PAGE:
Technology: Isolation makes addiction hard to fight
During Sunday’s Your Voice MOV conversation in Parkersburg, some familiar points were raised: our stagnant economy has created a sense of hopelessness, pharmaceutical companies put profit before conscience and flooded our region with “legal” opiates, our healthcare system is unprepared to help the volume and range of people in need, help in recovery is difficult to find …
But other points may have been more of a surprise, and they focus squarely on our society and culture as a whole, not simply on the folks to whom many choose to turn a blind eye.
Our sense of community, our ability to communicate, our ability to be open and honest about challenges that require ALL our effort — those factors have as much to do with our clumsiness in attempting to fight this plague as anything else.
Technology is a wonderful thing. But it can isolate us. It can have us more attached to — addicted to — those little devices in our hands than to each other. One attendee at the meeting Sunday lamented “There is a lack of personal connections.” That leads to a change in personal accountability, but also a change in a person’s feeling that they might get support from the folks around them, should they seek help.
It feeds depression and encourages escapes from reality. And according to one student who spoke up, it even prevents efforts to educate kids of the dangers of drug abuse. That young person said events held in schools to discuss the drug epidemic and ways to avoid falling into the trap are useless when most of the students in attendance have their faces buried in their smartphones, not paying the slightest attention to what is happening around them.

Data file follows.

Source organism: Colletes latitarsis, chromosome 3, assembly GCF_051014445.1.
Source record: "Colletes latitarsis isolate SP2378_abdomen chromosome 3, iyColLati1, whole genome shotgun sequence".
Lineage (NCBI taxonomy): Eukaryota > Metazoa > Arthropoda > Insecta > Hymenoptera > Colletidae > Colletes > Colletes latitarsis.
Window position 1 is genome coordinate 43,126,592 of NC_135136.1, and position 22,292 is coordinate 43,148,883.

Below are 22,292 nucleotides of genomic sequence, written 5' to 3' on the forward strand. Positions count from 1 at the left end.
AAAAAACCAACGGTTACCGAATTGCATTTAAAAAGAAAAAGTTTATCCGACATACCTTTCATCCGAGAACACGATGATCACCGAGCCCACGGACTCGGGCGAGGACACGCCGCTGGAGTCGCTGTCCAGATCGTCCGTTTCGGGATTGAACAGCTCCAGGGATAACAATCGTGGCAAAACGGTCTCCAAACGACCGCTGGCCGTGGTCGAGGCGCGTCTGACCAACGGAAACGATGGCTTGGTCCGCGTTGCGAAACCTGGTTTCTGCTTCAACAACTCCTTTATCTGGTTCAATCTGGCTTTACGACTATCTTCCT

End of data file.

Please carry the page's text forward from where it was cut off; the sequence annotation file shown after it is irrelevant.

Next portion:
In fact, the attitude in schools and some homes toward this poison is appalling. An addiction treatment specialist told the group Sunday early intervention education programs are being kept out of schools because teacher, administrators and parents think it is someone else’s problem.
“That denial is killing those kids,” he said.
And, again, many of those kids are so far absorbed into the false reality presented to them by their technology, they do not even know what they are missing.
It is time to wake up, ladies and gentlemen. It is not someone else’s problem. It is OUR problem. And it will not be solved until we spend a lot more time in conversations — face to face — with each other than we do scrolling through carefully curated social media feeds that lets us keep on our blinders.
A final meeting will be held tonight from 6-8 p.m. at the Washington County Fairgrounds clubhouse at 922 Front St., Marietta. Even if you intend to attend simply to listen, it is worth your time. And it is time to join the fight.